The Pew Forum on Religion & Public Life has released a detailed and comprehensive look at Christianity around the globe.
After examining more than 200 countries, Pew found that there are 2.18 billion Christians around the world, representing nearly one-third of the estimated 2010 global population of 6.9 billion. The report also concludes that Christians are now so geographically widespread – that no single continent or region can indisputably claim to be the center of global Christianity.
Some changes worth noting. A dramatic shift away from Europe with more than 500 million Christians now residing in sub-Saharan Africa.
* Europe is now home to about 25% of the world’s Christians, down from some 66% a century ago.
* Sub-Saharan Africa is now home to about 25% of the world’s Christian population.
* Only about 4% of the Christian population lives in the Mideast and North Africa, where the Christian faith originated.
* Egypt has the largest number of Christians in the region, but the report concludes that the number of Coptic Christians is actually significantly lower than previously reported. The number of Coptic Christians in Egypt, according to the report, stands at 4.3 million – representing about 5% of the total population instead of the 10% previously reported. Pew contends the change in this number is based on new demographic evidence.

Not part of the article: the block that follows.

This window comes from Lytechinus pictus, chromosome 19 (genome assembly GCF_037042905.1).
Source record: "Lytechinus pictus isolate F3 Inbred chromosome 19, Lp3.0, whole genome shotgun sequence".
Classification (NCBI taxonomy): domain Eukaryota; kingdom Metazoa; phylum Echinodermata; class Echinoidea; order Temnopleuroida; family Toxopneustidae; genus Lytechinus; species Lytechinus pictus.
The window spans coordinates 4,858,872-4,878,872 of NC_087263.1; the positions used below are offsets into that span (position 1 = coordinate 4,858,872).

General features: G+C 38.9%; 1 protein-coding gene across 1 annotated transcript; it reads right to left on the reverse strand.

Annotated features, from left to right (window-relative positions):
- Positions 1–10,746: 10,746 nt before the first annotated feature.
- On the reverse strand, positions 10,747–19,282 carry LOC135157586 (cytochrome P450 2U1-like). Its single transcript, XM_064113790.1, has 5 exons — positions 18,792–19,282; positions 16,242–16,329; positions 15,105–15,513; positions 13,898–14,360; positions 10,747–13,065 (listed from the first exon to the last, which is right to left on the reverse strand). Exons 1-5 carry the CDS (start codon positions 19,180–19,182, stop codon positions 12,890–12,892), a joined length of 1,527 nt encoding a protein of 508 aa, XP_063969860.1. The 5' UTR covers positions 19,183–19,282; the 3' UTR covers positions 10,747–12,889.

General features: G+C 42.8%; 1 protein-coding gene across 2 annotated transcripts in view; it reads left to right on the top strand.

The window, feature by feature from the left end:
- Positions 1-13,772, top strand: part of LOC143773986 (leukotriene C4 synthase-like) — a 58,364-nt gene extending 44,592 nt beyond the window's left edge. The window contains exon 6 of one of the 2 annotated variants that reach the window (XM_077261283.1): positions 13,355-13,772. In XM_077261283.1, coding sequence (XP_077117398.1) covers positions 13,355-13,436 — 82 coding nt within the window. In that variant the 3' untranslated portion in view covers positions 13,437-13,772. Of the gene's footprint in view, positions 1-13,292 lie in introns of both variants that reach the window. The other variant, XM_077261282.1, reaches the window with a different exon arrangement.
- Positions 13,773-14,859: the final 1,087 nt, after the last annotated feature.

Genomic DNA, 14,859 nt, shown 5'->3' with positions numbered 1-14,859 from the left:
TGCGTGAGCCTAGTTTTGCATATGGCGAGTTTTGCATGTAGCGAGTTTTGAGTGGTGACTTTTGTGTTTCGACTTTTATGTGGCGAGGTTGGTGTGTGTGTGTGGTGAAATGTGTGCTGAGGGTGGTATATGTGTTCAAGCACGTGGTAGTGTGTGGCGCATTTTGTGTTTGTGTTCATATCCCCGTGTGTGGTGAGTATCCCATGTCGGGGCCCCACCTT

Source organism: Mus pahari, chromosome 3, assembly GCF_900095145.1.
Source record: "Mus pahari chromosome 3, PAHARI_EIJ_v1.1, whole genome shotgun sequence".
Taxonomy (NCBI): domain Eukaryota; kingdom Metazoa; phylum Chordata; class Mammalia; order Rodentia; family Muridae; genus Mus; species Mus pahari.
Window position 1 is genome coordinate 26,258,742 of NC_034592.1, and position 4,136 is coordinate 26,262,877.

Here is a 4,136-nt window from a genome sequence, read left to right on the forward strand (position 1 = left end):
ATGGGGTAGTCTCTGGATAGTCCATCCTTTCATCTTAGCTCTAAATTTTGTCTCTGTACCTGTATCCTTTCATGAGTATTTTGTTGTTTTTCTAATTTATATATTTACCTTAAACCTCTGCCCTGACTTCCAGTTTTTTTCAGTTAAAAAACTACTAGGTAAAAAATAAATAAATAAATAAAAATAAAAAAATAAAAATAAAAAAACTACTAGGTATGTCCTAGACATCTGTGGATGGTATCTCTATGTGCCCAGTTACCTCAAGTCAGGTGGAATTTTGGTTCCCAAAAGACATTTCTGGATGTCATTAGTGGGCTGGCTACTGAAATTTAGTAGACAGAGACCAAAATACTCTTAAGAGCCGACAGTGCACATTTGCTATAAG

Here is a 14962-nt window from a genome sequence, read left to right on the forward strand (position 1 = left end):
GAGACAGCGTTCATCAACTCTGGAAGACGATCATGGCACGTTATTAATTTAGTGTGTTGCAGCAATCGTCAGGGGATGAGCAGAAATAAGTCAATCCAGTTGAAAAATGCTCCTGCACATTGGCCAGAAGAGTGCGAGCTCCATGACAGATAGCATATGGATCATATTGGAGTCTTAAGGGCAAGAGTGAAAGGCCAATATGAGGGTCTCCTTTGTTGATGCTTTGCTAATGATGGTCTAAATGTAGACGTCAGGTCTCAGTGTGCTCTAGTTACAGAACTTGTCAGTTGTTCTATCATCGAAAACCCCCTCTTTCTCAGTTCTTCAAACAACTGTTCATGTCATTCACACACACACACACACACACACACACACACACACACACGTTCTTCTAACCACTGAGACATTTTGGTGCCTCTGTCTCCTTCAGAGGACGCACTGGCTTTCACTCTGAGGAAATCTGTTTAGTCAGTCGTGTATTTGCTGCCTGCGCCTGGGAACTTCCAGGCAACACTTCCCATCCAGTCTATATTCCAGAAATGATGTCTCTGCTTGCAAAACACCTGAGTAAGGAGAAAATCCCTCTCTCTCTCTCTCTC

* In the United States, Christians make-up about 80% of the population.
* In Russia, 74% of its citizens are Christians.
* In China, about 5% of the country’s population (some 67 million) are said to be Christian, but the study underscores the problems with accuracy in a country where those who practice their faith must do so secretly.
Pew determined that the number of Christians around the world has nearly quadrupled in the last 100 years, from about 600 million in 1910 to more than 2 billion in 2010.
But the world’s overall population also has risen rapidly, from an estimated 1.8 billion in 1910 to 6.9 billion in 2010. As a result, Christians make up about the same portion of the world’s population today (32%) as they did a century ago (35%).